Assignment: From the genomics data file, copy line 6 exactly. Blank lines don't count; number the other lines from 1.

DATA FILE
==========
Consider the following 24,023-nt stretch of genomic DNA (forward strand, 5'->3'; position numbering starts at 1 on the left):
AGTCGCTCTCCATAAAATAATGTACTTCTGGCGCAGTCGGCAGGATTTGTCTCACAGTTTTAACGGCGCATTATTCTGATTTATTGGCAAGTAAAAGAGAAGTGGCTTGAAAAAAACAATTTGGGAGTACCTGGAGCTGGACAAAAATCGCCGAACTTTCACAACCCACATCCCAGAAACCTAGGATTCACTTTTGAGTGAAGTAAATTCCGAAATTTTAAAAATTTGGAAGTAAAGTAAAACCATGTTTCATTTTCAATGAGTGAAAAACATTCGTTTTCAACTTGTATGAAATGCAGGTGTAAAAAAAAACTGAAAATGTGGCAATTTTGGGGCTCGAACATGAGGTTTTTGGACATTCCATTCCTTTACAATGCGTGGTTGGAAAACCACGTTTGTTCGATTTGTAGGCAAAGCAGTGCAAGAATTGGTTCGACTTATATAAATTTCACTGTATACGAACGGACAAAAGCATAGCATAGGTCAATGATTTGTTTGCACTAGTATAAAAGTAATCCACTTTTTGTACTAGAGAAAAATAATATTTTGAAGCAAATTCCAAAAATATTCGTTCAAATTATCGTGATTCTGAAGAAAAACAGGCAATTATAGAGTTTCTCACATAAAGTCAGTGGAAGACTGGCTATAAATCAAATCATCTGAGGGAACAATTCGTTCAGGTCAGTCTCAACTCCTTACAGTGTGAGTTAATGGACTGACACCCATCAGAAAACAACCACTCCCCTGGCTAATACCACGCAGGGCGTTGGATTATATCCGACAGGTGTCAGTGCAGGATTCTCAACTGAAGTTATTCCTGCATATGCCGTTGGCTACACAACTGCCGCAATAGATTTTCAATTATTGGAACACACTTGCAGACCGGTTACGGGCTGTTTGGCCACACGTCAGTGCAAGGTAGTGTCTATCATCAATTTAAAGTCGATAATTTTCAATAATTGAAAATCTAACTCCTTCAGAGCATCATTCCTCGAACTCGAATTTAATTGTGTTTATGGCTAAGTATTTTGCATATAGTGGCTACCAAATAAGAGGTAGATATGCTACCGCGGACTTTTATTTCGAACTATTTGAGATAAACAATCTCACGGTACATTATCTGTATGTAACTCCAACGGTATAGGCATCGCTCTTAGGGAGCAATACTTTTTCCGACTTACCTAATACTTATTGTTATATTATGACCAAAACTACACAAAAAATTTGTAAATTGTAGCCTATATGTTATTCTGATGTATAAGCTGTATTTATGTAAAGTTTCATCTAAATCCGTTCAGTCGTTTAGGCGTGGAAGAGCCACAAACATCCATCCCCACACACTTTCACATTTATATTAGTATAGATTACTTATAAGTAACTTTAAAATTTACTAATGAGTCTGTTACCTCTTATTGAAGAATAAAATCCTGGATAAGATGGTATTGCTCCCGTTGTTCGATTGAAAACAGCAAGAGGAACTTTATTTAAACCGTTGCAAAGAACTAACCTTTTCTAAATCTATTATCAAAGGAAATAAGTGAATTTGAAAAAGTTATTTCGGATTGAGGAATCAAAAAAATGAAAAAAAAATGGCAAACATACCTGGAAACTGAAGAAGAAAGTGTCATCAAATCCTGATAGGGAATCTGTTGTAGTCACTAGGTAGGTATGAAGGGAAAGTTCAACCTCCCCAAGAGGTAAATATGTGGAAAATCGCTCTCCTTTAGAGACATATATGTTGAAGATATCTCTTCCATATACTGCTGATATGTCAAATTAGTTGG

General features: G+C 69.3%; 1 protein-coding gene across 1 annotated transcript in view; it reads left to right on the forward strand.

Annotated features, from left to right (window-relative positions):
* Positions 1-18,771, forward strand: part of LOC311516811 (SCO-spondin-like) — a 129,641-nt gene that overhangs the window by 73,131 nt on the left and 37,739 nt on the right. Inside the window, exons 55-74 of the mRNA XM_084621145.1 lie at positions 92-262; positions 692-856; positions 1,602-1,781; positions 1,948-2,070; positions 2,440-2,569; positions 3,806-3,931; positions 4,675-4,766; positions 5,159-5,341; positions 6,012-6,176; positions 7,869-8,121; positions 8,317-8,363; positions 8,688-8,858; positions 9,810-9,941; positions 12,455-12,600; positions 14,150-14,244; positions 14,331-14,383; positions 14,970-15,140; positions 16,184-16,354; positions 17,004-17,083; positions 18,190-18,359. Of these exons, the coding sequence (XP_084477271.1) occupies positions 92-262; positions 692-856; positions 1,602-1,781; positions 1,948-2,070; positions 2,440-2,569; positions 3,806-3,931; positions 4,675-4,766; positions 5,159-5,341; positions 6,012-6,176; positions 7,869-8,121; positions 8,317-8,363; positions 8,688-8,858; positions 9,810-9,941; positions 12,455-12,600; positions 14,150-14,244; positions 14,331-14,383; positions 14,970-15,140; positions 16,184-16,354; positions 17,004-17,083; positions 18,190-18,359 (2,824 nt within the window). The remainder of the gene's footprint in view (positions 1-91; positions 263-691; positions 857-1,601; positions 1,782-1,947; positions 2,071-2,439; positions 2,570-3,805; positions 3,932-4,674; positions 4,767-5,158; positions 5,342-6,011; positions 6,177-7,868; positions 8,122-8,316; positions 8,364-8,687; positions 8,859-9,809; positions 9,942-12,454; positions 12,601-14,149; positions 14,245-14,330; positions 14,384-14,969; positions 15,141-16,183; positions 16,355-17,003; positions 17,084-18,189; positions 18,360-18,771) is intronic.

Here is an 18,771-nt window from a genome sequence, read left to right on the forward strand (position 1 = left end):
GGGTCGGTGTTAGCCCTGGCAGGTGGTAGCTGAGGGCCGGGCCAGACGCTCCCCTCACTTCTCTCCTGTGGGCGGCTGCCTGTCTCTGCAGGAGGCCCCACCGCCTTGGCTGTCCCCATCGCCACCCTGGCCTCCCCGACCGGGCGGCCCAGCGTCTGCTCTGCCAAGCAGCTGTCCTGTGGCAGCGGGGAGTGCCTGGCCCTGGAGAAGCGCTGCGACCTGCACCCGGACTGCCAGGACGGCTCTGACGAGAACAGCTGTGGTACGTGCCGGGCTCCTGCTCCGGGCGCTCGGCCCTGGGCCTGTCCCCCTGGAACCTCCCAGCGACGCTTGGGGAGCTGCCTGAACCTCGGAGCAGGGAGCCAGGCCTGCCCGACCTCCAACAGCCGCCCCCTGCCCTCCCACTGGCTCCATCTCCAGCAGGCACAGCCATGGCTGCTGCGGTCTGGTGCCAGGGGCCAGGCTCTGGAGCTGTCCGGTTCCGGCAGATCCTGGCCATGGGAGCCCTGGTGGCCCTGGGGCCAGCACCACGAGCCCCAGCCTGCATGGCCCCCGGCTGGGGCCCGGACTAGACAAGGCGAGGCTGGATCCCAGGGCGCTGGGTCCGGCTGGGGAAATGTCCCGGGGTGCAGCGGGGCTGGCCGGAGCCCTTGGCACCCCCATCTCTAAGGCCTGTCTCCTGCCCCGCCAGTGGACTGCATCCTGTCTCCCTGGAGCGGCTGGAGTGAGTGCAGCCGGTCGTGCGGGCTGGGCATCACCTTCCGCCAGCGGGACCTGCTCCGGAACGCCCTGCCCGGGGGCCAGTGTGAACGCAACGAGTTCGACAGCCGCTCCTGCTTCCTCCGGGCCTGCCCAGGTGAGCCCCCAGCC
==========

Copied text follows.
Here is an 18,771-nt window from a genome sequence, read left to right on the forward strand (position 1 = left end):